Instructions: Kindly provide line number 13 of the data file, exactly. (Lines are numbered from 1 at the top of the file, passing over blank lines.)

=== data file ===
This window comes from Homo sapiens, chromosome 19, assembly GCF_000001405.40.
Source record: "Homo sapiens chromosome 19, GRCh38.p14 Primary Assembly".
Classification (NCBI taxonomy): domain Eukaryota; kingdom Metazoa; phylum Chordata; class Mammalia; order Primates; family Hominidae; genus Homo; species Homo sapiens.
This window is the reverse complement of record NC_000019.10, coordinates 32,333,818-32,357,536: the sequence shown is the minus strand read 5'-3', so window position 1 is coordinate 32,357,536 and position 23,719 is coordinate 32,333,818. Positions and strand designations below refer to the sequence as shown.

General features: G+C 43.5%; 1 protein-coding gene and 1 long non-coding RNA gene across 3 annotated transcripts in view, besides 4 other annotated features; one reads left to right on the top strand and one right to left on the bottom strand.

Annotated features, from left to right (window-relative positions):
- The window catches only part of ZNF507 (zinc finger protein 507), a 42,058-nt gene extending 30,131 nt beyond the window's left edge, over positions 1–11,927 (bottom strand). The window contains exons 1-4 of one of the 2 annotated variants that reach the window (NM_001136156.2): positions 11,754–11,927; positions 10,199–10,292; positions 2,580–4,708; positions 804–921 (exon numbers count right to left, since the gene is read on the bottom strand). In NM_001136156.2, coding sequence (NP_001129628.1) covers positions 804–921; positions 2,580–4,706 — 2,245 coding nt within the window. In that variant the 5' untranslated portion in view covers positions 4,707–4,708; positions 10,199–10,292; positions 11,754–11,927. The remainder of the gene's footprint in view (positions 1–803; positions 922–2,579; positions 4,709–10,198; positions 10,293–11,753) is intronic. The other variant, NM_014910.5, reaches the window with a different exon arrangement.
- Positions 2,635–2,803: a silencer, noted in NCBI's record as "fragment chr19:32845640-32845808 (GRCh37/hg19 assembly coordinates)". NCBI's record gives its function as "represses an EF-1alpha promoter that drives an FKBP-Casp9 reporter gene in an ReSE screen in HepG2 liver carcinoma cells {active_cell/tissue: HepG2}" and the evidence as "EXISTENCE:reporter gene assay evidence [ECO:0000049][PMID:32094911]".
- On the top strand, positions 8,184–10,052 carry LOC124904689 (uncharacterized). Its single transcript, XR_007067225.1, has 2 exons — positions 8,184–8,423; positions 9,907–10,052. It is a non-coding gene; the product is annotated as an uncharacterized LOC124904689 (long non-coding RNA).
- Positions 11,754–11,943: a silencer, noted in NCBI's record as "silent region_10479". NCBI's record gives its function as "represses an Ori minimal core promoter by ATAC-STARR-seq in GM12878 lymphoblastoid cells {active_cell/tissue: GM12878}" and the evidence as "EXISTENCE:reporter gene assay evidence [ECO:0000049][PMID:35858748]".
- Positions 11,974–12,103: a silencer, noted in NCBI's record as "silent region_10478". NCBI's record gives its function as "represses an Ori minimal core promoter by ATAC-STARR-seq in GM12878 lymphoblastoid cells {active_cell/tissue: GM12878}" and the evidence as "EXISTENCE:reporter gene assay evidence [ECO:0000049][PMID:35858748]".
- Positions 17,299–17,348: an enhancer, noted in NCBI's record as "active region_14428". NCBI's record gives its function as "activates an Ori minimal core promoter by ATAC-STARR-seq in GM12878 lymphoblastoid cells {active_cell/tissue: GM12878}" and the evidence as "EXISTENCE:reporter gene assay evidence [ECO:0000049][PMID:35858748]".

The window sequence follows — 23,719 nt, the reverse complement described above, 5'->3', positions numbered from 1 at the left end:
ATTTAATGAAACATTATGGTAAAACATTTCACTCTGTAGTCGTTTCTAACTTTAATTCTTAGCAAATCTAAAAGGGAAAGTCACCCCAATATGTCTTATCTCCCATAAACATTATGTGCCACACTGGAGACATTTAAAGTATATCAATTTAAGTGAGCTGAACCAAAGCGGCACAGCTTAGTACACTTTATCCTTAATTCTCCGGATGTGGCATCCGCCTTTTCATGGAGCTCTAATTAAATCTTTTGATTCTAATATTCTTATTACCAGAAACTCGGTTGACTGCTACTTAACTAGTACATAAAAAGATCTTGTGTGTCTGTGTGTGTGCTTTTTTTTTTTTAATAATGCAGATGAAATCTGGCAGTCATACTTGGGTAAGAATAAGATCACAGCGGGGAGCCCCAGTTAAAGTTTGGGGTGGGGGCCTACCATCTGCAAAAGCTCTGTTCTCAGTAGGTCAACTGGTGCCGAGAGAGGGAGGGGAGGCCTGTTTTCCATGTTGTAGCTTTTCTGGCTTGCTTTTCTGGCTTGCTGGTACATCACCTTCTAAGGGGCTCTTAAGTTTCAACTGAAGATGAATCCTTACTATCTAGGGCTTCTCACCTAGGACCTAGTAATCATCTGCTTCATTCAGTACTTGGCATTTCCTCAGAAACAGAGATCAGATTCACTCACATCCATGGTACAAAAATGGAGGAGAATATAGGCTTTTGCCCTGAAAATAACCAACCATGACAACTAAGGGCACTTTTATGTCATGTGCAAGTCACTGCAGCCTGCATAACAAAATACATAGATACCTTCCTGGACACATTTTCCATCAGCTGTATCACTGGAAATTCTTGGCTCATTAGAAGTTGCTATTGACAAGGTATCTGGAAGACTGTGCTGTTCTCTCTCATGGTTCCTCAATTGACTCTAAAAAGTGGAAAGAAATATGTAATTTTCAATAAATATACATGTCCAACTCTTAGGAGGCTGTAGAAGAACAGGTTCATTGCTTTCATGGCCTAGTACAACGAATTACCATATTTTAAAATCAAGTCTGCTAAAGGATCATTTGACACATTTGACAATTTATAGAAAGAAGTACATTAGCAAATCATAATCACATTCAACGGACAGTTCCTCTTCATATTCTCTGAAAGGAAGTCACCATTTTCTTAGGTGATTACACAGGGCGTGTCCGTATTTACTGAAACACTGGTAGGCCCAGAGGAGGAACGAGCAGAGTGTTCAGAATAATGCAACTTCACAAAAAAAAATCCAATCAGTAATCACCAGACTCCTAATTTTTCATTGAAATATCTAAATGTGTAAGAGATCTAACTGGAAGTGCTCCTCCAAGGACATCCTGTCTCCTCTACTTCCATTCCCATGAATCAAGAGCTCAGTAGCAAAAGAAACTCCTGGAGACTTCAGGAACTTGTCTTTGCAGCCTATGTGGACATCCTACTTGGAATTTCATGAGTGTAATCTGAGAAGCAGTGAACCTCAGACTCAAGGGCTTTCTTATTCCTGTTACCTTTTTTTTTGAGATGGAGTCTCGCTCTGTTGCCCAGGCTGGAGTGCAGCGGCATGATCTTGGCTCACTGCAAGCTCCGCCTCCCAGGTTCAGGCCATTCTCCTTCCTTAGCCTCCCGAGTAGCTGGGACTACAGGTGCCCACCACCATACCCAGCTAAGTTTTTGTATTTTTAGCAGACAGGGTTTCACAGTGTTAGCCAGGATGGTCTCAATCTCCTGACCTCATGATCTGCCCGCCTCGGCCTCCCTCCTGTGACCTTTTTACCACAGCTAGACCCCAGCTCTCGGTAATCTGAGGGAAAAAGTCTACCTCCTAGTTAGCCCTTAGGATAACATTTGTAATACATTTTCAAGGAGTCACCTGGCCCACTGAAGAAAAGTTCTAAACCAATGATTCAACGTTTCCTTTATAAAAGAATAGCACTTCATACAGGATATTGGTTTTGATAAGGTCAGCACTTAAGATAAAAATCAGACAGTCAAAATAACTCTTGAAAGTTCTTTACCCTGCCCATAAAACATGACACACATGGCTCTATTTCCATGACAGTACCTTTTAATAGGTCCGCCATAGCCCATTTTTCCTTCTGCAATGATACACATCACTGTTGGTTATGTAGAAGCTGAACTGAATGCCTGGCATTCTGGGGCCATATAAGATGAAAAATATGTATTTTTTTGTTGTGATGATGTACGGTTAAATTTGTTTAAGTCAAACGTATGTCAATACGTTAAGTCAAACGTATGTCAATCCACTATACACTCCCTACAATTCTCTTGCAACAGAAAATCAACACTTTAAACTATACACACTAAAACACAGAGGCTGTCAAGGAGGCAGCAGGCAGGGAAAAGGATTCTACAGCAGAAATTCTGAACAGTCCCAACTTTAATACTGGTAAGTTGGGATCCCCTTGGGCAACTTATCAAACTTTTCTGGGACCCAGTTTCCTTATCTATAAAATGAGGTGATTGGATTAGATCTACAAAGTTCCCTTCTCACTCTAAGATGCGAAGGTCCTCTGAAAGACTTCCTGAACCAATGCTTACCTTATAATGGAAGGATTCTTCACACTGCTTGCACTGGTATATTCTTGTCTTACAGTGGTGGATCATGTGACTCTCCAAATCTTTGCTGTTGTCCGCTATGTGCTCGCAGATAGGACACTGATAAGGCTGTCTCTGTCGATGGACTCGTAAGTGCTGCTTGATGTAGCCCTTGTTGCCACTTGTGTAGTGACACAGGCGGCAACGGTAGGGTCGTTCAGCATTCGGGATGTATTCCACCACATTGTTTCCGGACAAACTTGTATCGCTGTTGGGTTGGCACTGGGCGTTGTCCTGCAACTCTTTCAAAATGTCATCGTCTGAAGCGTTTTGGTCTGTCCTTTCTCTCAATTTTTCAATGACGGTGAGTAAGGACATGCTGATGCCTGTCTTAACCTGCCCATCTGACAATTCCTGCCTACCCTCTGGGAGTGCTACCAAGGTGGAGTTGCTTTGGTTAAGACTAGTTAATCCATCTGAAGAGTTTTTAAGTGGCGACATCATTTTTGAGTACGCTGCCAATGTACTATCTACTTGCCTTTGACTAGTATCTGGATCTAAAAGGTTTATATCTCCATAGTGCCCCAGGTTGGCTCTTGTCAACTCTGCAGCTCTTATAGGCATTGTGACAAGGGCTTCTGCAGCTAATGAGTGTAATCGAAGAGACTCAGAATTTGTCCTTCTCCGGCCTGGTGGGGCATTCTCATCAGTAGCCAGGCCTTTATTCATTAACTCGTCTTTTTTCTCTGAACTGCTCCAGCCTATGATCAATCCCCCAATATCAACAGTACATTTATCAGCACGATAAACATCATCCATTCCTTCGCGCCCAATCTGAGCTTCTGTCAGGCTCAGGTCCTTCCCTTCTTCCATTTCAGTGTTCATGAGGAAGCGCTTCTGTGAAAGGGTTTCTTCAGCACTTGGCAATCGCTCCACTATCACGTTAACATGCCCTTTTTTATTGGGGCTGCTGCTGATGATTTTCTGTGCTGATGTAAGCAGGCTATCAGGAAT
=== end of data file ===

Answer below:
The window sequence follows — 23,719 nt, the reverse complement described above, 5'->3', positions numbered from 1 at the left end: